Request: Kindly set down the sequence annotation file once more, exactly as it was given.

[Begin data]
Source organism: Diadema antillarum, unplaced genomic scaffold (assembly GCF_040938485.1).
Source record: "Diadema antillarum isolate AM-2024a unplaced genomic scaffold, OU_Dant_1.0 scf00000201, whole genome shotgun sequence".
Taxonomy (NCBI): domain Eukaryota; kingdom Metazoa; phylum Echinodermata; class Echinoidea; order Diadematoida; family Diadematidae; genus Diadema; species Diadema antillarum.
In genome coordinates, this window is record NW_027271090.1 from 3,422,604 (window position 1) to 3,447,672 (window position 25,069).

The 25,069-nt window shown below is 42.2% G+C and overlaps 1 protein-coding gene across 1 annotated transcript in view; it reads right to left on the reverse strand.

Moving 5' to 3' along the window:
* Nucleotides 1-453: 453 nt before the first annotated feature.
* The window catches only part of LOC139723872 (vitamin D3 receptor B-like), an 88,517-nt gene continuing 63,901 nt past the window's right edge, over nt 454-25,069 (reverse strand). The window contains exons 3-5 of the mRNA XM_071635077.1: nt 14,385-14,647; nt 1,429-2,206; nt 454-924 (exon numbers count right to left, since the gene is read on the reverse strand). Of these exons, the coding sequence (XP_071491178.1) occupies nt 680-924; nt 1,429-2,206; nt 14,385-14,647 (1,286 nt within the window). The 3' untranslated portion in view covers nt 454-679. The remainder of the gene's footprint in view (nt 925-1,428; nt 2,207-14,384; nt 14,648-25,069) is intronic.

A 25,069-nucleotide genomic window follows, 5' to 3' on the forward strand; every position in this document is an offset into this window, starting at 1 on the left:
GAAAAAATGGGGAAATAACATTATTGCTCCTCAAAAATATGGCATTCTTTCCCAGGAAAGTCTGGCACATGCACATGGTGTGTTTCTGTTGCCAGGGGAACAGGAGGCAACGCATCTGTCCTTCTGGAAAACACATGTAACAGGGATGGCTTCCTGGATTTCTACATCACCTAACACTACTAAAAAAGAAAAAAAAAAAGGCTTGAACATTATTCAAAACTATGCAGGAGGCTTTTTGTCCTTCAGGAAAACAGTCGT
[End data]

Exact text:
Source organism: Diadema antillarum, unplaced genomic scaffold (assembly GCF_040938485.1).
Source record: "Diadema antillarum isolate AM-2024a unplaced genomic scaffold, OU_Dant_1.0 scf00000201, whole genome shotgun sequence".
Taxonomy (NCBI): domain Eukaryota; kingdom Metazoa; phylum Echinodermata; class Echinoidea; order Diadematoida; family Diadematidae; genus Diadema; species Diadema antillarum.
In genome coordinates, this window is record NW_027271090.1 from 3,422,604 (window position 1) to 3,447,672 (window position 25,069).

The 25,069-nt window shown below is 42.2% G+C and overlaps 1 protein-coding gene across 1 annotated transcript in view; it reads right to left on the reverse strand.

Moving 5' to 3' along the window:
* Nucleotides 1-453: 453 nt before the first annotated feature.
* The window catches only part of LOC139723872 (vitamin D3 receptor B-like), an 88,517-nt gene continuing 63,901 nt past the window's right edge, over nt 454-25,069 (reverse strand). The window contains exons 3-5 of the mRNA XM_071635077.1: nt 14,385-14,647; nt 1,429-2,206; nt 454-924 (exon numbers count right to left, since the gene is read on the reverse strand). Of these exons, the coding sequence (XP_071491178.1) occupies nt 680-924; nt 1,429-2,206; nt 14,385-14,647 (1,286 nt within the window). The 3' untranslated portion in view covers nt 454-679. The remainder of the gene's footprint in view (nt 925-1,428; nt 2,207-14,384; nt 14,648-25,069) is intronic.

A 25,069-nucleotide genomic window follows, 5' to 3' on the forward strand; every position in this document is an offset into this window, starting at 1 on the left:
GAAAAAATGGGGAAATAACATTATTGCTCCTCAAAAATATGGCATTCTTTCCCAGGAAAGTCTGGCACATGCACATGGTGTGTTTCTGTTGCCAGGGGAACAGGAGGCAACGCATCTGTCCTTCTGGAAAACACATGTAACAGGGATGGCTTCCTGGATTTCTACATCACCTAACACTACTAAAAAAGAAAAAAAAAAAGGCTTGAACATTATTCAAAACTATGCAGGAGGCTTTTTGTCCTTCAGGAAAACAGTCGT